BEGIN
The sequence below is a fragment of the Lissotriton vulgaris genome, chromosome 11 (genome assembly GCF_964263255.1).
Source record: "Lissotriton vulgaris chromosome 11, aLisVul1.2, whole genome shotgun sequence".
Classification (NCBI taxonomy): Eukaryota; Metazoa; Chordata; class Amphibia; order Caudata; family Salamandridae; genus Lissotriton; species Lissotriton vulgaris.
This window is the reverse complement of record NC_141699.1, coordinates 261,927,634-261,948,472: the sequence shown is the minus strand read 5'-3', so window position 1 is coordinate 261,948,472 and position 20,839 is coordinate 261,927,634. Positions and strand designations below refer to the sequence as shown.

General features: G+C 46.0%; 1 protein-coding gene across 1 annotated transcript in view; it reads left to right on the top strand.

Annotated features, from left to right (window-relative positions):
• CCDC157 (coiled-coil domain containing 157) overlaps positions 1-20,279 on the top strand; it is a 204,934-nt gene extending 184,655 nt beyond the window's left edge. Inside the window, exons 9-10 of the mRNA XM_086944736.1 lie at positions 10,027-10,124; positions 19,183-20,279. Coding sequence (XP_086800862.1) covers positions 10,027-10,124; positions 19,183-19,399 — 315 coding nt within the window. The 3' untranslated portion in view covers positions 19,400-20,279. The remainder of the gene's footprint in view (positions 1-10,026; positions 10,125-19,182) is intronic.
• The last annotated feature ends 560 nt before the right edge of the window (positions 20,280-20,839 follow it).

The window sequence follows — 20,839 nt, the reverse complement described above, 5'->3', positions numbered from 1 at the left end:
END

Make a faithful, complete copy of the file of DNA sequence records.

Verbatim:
The sequence below is a fragment of the Lissotriton vulgaris genome, chromosome 11 (genome assembly GCF_964263255.1).
Source record: "Lissotriton vulgaris chromosome 11, aLisVul1.2, whole genome shotgun sequence".
Classification (NCBI taxonomy): Eukaryota; Metazoa; Chordata; class Amphibia; order Caudata; family Salamandridae; genus Lissotriton; species Lissotriton vulgaris.
This window is the reverse complement of record NC_141699.1, coordinates 261,927,634-261,948,472: the sequence shown is the minus strand read 5'-3', so window position 1 is coordinate 261,948,472 and position 20,839 is coordinate 261,927,634. Positions and strand designations below refer to the sequence as shown.

General features: G+C 46.0%; 1 protein-coding gene across 1 annotated transcript in view; it reads left to right on the top strand.

Annotated features, from left to right (window-relative positions):
• CCDC157 (coiled-coil domain containing 157) overlaps positions 1-20,279 on the top strand; it is a 204,934-nt gene extending 184,655 nt beyond the window's left edge. Inside the window, exons 9-10 of the mRNA XM_086944736.1 lie at positions 10,027-10,124; positions 19,183-20,279. Coding sequence (XP_086800862.1) covers positions 10,027-10,124; positions 19,183-19,399 — 315 coding nt within the window. The 3' untranslated portion in view covers positions 19,400-20,279. The remainder of the gene's footprint in view (positions 1-10,026; positions 10,125-19,182) is intronic.
• The last annotated feature ends 560 nt before the right edge of the window (positions 20,280-20,839 follow it).

The window sequence follows — 20,839 nt, the reverse complement described above, 5'->3', positions numbered from 1 at the left end: